Infrastructure in the News: New Jersey screeches to a halt, Georgia and Louisiana surge ahead


With July’s heat, construction projects should be in full swing and you’re probably considering a vacation. Wouldn’t it be nice to have an extra $3,400 in your bank account to plan a trip with? Well, as ASCE’s new Failure to Act economic study video shows, if we improved our infrastructure every American family could save $9 a day. Watch the video that details the high costs of underinvesting in our nation’s infrastructure and the solution to close the gap.

New Jersey’s postponed decision to address the looming insolvency of its state transportation trust fund has resulted in a halt of dozens of transportation projects.  Gov. Christie’s office released the seven-page list of projects that are on hold until a bill is passed.  An opinion piece in the Washington Post echoes the frustration that New Jersey residents are experiencing and tells the state “Yo… you don’t have to cut a tax to raise a tax,” a debate at the center of passing a bill. The situation in New Jersey parallels that of the federal government which has also not increased its gas tax in 23 years.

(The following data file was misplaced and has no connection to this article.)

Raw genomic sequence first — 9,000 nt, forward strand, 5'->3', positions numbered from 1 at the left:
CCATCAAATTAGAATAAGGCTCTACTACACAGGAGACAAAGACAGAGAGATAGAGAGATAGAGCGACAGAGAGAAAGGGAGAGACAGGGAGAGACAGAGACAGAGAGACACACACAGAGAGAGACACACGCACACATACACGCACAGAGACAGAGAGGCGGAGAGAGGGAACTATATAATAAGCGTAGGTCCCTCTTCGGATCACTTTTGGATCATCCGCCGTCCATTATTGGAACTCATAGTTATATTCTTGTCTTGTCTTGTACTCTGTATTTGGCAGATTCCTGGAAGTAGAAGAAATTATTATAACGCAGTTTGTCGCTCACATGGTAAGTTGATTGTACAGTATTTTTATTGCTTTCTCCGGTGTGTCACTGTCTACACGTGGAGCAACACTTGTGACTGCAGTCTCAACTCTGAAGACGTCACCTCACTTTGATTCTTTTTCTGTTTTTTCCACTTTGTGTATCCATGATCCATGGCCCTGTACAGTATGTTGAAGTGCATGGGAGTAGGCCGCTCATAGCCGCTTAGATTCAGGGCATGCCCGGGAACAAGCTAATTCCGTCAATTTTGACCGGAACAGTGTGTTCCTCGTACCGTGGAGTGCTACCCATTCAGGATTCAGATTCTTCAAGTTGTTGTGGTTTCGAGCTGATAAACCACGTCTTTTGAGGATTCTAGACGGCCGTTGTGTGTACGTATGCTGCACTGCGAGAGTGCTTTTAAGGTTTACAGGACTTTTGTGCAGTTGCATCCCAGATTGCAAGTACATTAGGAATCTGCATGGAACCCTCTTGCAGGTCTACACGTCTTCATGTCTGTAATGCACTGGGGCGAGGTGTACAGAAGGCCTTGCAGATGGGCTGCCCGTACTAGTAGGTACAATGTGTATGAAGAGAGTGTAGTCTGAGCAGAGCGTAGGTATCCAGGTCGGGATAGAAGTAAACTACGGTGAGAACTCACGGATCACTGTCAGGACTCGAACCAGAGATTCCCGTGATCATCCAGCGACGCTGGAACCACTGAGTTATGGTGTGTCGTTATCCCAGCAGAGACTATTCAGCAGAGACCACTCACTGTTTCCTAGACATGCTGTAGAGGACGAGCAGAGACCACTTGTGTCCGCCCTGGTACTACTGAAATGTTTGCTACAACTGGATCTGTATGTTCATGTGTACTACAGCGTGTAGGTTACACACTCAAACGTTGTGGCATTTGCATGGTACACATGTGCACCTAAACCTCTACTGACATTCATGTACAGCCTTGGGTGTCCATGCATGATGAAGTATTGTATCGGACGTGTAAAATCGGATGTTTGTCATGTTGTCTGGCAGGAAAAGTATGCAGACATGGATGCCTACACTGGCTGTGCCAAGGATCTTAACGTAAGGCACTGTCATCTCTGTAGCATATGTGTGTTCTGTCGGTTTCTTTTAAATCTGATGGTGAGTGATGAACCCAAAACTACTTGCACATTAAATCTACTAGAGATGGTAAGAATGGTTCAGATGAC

Mississippi is another state in a funding bind, as a recently proposed solution for much-needed highway improvements fizzled away, in spite of compelling arguments for investment. According to a study by the National Center for Pavement Preservation, maintenance costs can multiply to anywhere from six to 14 times what it would have cost if preservation work had been done within 15 years of a road’s construction. Once again, this illustrates we can invest now, or we can pay more later.

In contrast to New Jersey and Mississippi, many states including  Georgia and Louisiana are moving ahead with transportation projects due to intentionally raised state funds and contribution from the FASTLANE grants, which are part of the federal FAST Act. While these grants bring promising infrastructure maintenance and show what investment can do, they are also a reminder that our federal Highway Trust Fund is still without a fix that offers long-term, sustainable funding.

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